WESTERN Australian Premier Colin Barnett has publicly outlined his plan to withdraw funding for services in remote Aboriginal communities, with the aim of encouraging the 12 000 or so people living there to move to towns where more services will be available.
The WA Minister for Indigenous Affairs Peter Collier says no final funding decision has been made. He could be right, although ABC News has uncovered reports from 2011 to the WA Department of Aboriginal Affairs and also a 2013 report from the WA Department of Housing suggesting lists of communities to be defunded.
The reasons? One stated reason is that the federal government has withdrawn funding to support such communities. However, the federal government did not simply withdraw funding — it negotiated with the states over several years to have them accept responsibility in exchange for a one-off payment. WA, Queensland, Victoria, Tasmania and later South Australia have accepted this deal, while undertaking to continue to fund services to their remote communities. So WA can’t blame the federal government.
Another stated reason is that Mr Barnett is so concerned about the health of Aboriginal people living in traditional homelands that he is willing to stop providing health services.
Mr Barnett may also support Prime Minister Tony Abbott who says he supports some “lifestyle choices”, but not others.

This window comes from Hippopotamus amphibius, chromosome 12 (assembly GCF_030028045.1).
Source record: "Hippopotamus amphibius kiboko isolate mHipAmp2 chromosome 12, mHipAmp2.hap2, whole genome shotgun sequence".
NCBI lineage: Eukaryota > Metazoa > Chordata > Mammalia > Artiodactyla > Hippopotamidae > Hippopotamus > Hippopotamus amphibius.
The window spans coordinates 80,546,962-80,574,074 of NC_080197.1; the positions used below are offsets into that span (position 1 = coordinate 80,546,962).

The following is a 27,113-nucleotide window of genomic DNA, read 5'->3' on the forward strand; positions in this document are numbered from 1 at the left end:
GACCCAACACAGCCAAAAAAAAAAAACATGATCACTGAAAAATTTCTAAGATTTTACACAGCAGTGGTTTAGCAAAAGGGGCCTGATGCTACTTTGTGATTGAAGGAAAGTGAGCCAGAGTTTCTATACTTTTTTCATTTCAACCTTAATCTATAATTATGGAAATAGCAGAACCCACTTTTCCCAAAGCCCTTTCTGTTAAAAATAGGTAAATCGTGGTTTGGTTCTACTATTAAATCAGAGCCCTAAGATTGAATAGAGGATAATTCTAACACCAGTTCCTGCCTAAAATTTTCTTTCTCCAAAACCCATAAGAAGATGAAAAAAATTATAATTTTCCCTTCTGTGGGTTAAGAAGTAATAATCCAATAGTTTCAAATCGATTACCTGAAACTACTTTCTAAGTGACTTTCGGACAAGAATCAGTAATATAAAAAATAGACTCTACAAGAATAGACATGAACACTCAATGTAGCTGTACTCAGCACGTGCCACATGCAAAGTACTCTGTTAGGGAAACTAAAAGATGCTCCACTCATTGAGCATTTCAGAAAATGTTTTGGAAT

Quite understandably, the response from Aboriginal people has been strong, with leaders such as Patrick Dodson, Noel Pearson and Warren Mundine aghast. Many groups such as the National Aboriginal Community Controlled Health Organisation (NACCHO) and individuals are also fighting against these plans.
Dameyon Bonson, founder of Black Rainbow Living Well, wrote: “ … remote communities are the heart of our cultures. They are central and core to our histories, and cultures. They are the holders of stories and histories, wisdom, knowledge and cultures that have seen our people survive on this continent for over 70,000 years. They are also home to many fellow Australians.”
People involved in health should support this anger.
Probably one of the most important things we’ve learnt in the past 50 years is that health is more than medicine. It is biological, it is physical and it is social.
It draws from and gives to communities. It is in influenced by passion, belief, determination, spirit, love, loyalty and so much more than can be measured either by money or in a randomised controlled trial.
Marches will be held in many parts of Australia on Friday 1 May, coordinated by #SOSBLAKAUSTRALIA.
Of course, as pointed out by former AMA president Dr Kerryn Phelps, these marches might interfere with traffic. “You may not agree with closure of remote communities, but it is not OK to paralyse a major city”, she wrote recently on Twitter.
If you’re worried about the marches upsetting your plans for that day, you can avoid the hassles by joining in.
Dr Mark Ragg is an adjunct senior lecturer in the Sydney School of Public Health, University of Sydney.
Jane McCredie is on leave.